Monday, January 23, 2012

WSPR Beacon - Frequency and Drift Data

I have been running my Propeller WSPR beacon over night and have gathered 42 data reporting points on drift and frequency as reported by WSPR 2.11 over a 7 hour period.  The beacon is transmitting every 10 minutes and idle between times.  The only temperature control is to wrap the device in foam.

The charts below are are showing the frequency reported by WSPR 2.11, which as I understand it will be the first frequency it decodes and the amout of drift from that frequency over the life of the transmission.

 There are a few somewhat wild excursions initially, but then over time the initial frequency appears to drift upwards with each successive 10 minute period as the device cools.

The amount of drift once the transmission begins is in the opposite direction and after some initial jitter assumes asymptotic behavior at a consistent 2 hertz downward drift as the device warms up.

While none of these figures is horrific, good engineering would indicate that for this kind of application, careful attention to thermal stability is important.


  1. What kind of frequency reference are you using? Is it a crystal osc or have you something more exotic on there?

  2. Interesting. I too observed downward drift which resulted in no spots at all after it drifted out of the WSPR sub-band. But after setting the initial frequency high enough it has been OK, which led me to believe it stabilises after it warms up a bit. I haven't measured the drift as conscientiously as you though, Jeff. I wonder if I will experience the same problem I found with my other beacon transmitters - that they are stable enough when operated as bare boards on the workbench but drift once they are mounted in a nice case that keeps the heat in!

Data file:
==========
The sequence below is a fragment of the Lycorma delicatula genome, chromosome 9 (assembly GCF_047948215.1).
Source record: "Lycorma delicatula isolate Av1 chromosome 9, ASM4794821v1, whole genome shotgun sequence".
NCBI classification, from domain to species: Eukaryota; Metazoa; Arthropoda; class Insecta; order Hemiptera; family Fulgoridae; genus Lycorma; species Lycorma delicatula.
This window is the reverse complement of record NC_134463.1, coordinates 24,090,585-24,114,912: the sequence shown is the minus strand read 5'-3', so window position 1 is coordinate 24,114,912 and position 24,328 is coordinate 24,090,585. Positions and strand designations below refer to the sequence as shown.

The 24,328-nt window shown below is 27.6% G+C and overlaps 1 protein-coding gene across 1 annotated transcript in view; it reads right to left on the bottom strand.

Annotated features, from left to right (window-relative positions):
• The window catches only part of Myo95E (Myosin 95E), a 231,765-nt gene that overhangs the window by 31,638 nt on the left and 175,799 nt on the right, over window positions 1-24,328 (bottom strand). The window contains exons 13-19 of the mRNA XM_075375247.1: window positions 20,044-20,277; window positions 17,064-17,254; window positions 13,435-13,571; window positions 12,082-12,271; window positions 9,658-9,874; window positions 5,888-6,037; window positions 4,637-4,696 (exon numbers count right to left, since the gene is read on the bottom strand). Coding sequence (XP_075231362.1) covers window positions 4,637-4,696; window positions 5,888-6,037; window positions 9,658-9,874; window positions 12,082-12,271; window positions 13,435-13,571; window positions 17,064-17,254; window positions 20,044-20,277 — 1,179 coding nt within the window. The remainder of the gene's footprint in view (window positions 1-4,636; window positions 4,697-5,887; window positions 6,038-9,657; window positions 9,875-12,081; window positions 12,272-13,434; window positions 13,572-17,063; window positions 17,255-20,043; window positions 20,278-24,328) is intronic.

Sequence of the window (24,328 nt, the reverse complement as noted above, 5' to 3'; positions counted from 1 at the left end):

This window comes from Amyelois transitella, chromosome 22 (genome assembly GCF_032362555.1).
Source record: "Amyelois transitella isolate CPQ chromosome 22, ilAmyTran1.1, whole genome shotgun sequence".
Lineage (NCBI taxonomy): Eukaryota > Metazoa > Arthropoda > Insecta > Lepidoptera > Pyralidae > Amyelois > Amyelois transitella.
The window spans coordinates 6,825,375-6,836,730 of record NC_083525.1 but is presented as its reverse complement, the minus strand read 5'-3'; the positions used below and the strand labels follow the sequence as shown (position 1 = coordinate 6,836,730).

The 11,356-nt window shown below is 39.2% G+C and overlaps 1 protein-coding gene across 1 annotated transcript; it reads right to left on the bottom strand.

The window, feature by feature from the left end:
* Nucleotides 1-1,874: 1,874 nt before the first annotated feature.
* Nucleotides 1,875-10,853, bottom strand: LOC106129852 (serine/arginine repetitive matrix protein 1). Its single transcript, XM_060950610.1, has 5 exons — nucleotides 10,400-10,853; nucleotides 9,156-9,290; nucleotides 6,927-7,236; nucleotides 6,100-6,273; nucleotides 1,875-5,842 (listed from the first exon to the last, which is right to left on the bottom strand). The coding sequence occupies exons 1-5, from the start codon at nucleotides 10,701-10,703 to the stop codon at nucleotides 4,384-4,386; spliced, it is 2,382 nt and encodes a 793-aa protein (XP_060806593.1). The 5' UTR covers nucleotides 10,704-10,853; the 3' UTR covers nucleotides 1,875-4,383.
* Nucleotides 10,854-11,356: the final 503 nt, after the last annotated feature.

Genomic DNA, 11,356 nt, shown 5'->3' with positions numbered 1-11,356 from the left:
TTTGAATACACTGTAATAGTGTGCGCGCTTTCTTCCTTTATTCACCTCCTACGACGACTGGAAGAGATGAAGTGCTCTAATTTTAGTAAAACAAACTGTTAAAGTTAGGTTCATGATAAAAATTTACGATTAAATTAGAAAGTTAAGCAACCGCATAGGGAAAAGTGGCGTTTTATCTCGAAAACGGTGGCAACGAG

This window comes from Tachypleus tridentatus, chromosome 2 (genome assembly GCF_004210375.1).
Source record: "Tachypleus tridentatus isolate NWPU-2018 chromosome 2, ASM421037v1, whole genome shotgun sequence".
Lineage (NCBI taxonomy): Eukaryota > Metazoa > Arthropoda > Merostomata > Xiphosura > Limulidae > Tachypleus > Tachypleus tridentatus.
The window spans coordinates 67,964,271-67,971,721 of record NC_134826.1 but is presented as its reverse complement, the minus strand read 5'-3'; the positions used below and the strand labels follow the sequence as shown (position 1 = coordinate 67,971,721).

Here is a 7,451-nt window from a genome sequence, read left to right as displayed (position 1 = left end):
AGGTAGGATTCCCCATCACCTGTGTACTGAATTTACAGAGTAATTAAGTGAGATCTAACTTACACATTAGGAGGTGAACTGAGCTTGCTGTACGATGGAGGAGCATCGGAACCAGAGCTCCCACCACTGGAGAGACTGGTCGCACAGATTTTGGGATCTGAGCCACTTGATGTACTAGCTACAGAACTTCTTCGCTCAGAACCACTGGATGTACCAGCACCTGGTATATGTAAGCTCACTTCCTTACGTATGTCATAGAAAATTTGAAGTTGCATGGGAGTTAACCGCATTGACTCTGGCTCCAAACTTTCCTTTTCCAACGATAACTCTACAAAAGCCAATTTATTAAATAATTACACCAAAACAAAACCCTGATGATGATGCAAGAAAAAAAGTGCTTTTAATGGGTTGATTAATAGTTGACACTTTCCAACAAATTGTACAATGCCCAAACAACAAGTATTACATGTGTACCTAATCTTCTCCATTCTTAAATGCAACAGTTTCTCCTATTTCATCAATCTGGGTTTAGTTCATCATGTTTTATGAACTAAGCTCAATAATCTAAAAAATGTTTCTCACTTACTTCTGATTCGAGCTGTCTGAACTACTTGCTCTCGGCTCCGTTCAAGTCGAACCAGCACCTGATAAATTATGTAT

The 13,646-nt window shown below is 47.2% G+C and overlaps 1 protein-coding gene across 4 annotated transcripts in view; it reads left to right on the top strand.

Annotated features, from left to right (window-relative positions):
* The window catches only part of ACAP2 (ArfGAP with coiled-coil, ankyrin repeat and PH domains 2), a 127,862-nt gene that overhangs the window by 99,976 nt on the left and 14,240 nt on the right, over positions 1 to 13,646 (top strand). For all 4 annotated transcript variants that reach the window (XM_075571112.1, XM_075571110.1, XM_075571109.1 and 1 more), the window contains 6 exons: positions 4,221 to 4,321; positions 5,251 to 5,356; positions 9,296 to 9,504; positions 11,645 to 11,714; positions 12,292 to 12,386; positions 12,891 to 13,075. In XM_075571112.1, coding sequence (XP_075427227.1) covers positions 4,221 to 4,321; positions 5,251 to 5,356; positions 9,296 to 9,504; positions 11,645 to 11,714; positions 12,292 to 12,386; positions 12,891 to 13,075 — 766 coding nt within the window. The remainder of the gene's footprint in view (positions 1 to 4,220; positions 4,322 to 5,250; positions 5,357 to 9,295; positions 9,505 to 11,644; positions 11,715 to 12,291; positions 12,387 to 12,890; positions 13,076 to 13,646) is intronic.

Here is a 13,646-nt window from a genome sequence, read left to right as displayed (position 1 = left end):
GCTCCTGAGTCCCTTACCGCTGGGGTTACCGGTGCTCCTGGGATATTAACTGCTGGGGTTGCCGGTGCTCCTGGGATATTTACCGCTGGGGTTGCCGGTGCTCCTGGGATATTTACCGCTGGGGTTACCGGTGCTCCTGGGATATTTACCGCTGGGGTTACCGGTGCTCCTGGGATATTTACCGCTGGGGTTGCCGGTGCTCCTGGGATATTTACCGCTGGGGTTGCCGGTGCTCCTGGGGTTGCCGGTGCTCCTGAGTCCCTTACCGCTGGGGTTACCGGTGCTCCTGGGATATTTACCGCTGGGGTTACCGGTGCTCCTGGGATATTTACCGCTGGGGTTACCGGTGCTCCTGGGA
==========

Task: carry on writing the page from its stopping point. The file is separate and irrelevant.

3. The propeller device does seem to stabilize if you have a beacon mode that leaves the carrier on all the time such as with FSK QRSS. With the carrier on/off modes where there is any pause between transmissions, an un-temperature-stabilized propeller device will drift. My thought on this is to build an insulated box that raises the temperature of the device above any of the temperature excursions that normally happen when in use and hold it there. I suspect these drifts are a result of the increased power utilized when generating RF, so raising the ambient temperature to something like 30C or so, may settle things down, we shall see. I also plan to study the power consumption of the device in different beacon modes modes.

    With regard to my frequency reference, I am doing nothing fancy. I have a nice commercial receiver with a high stability oscillator. I have performed the calibration procedure for WSPR 2.11 as described in Joe Taylor's documentation in Appendix C. I then just plot the frequency and drift information recorded on the main WSPR 2.11 application window over the sample time period in a spreadsheet application. Basically it is measuring the drift and frequency of the audio signal from the receiver.